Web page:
I’ve tested the D4 in other lighting conditions, with other subjects, with success so far. I’ve also attempted correcting the Sony NEX-7 using the same technique. The correction turned out to be remarkably similar (or maybe not remarkable; Nikon uses mostly Sony chips in their best cameras) to the D4: 5000K, +6G.
The NEX-7 color histograms exhibit behavior that is odd when compared to the luminance histogram. I could choose settings that got the green histogram right, or settings that got the luminance histogram right. I chose to calibrate the luminance histogram, since that’s what you see in the corner of the viewfinder before you trip the shutter.
Here’s the final calibration image, although it appears that the subject doesn’t seem to be important:
Here’s the in-camera histogram:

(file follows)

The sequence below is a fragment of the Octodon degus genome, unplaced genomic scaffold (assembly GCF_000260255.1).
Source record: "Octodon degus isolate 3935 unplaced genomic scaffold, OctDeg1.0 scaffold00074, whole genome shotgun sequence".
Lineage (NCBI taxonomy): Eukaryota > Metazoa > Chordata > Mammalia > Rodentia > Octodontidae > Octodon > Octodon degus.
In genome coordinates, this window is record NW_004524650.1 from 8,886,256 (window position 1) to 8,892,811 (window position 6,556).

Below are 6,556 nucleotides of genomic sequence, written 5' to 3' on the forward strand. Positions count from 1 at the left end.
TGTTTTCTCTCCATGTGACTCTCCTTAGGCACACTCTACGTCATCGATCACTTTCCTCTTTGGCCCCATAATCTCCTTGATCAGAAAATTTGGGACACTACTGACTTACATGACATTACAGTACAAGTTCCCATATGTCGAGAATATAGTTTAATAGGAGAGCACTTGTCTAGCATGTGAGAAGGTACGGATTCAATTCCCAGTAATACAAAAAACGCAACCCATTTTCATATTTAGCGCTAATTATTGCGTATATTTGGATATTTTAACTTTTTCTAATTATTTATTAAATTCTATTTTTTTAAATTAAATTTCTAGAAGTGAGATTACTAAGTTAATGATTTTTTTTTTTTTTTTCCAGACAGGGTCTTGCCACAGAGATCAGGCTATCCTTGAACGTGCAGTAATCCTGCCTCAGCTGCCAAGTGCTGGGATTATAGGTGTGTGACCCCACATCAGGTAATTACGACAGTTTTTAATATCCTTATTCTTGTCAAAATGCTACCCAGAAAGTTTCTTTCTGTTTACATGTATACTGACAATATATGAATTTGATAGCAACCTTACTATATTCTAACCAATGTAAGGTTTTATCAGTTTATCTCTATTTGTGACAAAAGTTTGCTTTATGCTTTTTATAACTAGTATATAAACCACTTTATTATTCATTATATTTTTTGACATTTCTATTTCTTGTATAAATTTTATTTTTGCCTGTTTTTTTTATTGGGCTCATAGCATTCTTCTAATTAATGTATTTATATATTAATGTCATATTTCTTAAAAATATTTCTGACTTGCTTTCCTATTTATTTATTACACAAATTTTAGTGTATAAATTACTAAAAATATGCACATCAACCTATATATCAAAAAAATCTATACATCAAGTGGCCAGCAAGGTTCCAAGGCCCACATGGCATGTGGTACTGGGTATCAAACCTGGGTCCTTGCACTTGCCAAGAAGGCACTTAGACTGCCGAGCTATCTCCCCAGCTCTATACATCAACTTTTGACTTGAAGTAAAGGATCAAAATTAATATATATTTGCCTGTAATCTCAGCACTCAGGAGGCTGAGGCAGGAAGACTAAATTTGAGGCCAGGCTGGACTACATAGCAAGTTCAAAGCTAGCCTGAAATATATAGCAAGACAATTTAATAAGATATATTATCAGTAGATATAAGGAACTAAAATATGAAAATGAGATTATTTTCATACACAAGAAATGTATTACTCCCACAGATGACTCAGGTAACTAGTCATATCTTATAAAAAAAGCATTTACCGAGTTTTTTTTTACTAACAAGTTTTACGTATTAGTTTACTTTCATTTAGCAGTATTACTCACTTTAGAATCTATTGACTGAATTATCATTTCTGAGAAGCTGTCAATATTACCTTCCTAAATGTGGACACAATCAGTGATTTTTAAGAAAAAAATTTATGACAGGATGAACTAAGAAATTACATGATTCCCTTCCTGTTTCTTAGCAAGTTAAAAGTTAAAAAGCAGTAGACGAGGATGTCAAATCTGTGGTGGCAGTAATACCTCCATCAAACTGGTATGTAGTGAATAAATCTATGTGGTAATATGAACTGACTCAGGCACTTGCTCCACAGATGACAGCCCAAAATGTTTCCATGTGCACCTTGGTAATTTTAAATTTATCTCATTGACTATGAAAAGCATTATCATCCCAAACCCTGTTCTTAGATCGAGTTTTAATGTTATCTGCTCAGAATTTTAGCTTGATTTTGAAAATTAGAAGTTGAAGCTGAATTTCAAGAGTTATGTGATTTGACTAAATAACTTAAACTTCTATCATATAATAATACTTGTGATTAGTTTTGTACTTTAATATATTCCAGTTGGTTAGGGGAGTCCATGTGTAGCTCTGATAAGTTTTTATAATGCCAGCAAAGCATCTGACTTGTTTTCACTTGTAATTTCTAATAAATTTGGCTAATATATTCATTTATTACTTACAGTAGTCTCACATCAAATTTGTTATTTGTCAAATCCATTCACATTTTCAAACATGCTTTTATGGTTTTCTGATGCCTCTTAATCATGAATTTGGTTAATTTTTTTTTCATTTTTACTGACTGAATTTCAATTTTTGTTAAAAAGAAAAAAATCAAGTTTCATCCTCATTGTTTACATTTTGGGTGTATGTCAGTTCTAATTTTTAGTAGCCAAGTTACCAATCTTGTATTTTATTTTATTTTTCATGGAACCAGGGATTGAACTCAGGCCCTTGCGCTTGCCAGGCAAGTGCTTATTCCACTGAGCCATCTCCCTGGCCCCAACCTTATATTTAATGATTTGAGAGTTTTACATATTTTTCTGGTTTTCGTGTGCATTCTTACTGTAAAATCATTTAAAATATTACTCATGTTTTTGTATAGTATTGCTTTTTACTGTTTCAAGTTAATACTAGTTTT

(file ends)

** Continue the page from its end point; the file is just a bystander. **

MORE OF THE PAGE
Here’s the Rawdigger histogram:
The live histogram capability of the NEX-7 combined with making that histogram approximate the true raw histogram is a marvelous thing. It means you can select your preferred exposure mode (mine is aperture priority for most things) and make whatever ETTR corrections you want with the exposure compensation dial as you compose the picture. No trial exposures to see the histogram are required. Makes for a fluid image-making style without sacrificing quality.